And what does it have to do with the Haber–Bosch process?

Carbon dioxide on holiday

Source: The Hit Man

With global warming, ‘carbon dioxide shortage’ may sound bewildering. But that is what Europe, and in particular the UK, experienced this summer.

CO2 is used extensively in the food and drink industry, so a shortage has serious consequences. For example, the bubbles in carbonated drinks come from dissolved CO2 gas, and frozen food is stored on dry ice, the solid form of CO2. Another crucial use is as an anti-microbial agent that extends the shelf life of meat and vegetables. The shortage meant supermarkets had to limit the delivery of frozen food, and pubs had to ration beer.

From fertiliser to frozen food

Usually, the industry uses the CO2 by-product from Haber–Bosch plants, which make nitrogen fertiliser. Farmers can grow better crops if they enrich the soil with nutrients, mainly potassium, phosphorous and nitrogen. Nitrogen is the most important plant nutrient, but though it is abundant in air, it exists in a form that plants cannot use. The Haber–Bosch process converts atmospheric nitrogen into a form that plants can uptake.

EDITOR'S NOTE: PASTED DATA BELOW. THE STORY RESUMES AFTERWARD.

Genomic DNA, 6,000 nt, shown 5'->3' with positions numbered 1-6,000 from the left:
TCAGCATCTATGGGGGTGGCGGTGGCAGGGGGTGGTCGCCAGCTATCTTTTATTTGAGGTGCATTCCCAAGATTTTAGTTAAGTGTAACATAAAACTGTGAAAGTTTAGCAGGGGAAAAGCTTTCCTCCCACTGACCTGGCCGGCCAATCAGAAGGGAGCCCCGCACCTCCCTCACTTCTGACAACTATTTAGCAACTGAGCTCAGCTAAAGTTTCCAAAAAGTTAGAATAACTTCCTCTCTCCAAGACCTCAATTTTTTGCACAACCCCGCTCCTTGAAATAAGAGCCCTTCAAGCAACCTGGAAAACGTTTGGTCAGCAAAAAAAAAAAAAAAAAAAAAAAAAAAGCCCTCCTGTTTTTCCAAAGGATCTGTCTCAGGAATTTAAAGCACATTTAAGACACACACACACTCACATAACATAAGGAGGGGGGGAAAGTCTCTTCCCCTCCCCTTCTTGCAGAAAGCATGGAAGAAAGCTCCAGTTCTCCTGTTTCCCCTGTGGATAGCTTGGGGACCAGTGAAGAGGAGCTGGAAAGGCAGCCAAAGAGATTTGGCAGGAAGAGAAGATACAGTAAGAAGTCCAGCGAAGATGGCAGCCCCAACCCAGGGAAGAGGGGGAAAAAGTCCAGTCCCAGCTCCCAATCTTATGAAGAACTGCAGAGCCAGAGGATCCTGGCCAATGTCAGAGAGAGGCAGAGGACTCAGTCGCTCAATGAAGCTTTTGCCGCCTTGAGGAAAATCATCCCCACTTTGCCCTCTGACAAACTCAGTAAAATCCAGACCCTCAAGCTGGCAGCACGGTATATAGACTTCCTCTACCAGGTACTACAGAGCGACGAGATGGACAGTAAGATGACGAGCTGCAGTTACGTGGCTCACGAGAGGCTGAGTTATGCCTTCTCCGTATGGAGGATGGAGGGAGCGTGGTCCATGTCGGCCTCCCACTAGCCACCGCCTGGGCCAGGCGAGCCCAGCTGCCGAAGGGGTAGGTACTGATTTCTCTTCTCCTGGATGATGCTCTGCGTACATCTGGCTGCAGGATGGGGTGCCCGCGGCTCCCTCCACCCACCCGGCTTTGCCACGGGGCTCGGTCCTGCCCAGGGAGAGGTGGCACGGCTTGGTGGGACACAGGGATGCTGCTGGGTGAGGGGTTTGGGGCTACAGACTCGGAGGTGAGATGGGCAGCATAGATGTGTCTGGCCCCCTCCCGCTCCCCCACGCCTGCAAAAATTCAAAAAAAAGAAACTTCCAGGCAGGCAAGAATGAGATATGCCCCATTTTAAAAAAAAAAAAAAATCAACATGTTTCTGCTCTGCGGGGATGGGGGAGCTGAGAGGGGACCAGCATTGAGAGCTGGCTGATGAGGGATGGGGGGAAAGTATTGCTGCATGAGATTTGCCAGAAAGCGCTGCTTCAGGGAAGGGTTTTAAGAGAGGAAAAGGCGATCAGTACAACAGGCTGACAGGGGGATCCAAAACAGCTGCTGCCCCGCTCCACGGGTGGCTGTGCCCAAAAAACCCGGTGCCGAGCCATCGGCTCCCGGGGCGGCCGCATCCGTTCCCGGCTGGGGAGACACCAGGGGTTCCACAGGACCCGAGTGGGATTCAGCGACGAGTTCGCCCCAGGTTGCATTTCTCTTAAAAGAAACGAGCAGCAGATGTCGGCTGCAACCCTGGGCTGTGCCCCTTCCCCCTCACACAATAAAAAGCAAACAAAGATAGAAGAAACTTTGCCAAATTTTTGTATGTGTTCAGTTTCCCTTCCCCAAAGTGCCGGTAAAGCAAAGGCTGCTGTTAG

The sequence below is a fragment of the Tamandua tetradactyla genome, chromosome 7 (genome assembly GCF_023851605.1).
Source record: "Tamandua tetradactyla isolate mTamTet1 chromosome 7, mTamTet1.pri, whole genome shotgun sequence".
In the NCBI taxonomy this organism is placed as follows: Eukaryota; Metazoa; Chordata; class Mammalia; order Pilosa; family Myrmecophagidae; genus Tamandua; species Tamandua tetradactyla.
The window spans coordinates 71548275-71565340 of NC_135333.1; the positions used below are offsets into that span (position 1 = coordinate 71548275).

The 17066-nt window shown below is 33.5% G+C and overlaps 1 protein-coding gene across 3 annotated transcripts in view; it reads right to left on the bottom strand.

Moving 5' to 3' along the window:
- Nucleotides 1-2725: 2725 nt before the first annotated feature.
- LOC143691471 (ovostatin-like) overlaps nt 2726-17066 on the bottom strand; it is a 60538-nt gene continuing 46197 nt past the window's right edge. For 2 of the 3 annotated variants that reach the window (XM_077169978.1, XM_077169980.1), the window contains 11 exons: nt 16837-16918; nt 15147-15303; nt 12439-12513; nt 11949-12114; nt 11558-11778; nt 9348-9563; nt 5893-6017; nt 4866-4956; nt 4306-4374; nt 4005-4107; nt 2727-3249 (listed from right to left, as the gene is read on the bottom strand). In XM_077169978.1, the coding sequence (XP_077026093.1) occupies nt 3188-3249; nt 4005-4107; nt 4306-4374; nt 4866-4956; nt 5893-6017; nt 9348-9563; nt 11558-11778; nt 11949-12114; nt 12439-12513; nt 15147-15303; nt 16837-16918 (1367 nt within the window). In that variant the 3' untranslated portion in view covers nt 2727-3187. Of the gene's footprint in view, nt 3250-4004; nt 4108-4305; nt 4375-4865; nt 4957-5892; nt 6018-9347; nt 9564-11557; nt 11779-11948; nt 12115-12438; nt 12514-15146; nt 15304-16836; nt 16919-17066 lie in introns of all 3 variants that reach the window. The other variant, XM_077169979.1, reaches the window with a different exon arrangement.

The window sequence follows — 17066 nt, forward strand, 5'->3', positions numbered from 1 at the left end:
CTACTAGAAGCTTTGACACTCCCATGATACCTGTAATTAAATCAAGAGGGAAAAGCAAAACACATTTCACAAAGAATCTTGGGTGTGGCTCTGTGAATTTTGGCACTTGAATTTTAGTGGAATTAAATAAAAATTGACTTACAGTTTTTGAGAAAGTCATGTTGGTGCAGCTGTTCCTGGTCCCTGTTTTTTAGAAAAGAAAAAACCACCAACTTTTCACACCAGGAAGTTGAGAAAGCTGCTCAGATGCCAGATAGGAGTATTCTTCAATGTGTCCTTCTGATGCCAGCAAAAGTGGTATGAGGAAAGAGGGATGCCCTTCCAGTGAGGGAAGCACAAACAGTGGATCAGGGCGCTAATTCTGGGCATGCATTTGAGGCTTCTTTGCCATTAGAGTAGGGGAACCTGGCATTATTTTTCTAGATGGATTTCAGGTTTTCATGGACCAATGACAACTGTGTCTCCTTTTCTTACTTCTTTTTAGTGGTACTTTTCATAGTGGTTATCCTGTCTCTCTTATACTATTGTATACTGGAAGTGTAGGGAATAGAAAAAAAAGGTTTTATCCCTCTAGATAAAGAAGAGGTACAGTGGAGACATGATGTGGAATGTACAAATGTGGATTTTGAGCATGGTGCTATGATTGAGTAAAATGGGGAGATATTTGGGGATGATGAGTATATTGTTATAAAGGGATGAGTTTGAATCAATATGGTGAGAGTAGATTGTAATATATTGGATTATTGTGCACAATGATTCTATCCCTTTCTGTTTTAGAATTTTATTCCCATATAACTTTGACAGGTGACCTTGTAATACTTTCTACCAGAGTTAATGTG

The Haber–Bosch process consists of two main reactions:

CH4 + H2O ⇌ CO + 3H2
N2 + 3H ⇌ 2NH3

The first is known as steam reforming, and mixes methane, extracted from natural gas, with steam to produce hydrogen. The second stage combines hydrogen and nitrogen gas to produce ammonia. Ammonia can be used directly or developed further into other types of nitrogen-based fertilisers.

The carbon monoxide produced in steam reforming is used to extract even more hydrogen, in the Water Gas Shift Reaction:

 CO + H2O ⇌ CO2 + H2

CO2 is also produced in this reaction. This is captured and sold on to other industries, like food and drink. 

So, why the shortage?

The CO2 shortage was the result of scheduled closures, supply issues and hot weather. Haber–Bosch plants are seasonal and often close for maintenance over summer when demand for fertiliser is low. This year, most of the UK’s plants closed all at the same time, and the picture was not much different in Europe. On top of that, rising natural gas prices limited fertiliser production, and the summer heatwave caused increased demand for cooling beer and fizzy drinks.

Clearly, agriculture isn’t the only industry depending on the Haber–Bosch process. If plants changed their maintenance scheduling to keep some CO2 production running for non-agricultural customers, they might avoid causing future shortages, but may struggle to run at a profit. More likely, it is time for food and drink industries to seek out alternative CO2 suppliers, perhaps biogas or waste incineration plants – otherwise this shortage is unlikely to be the last.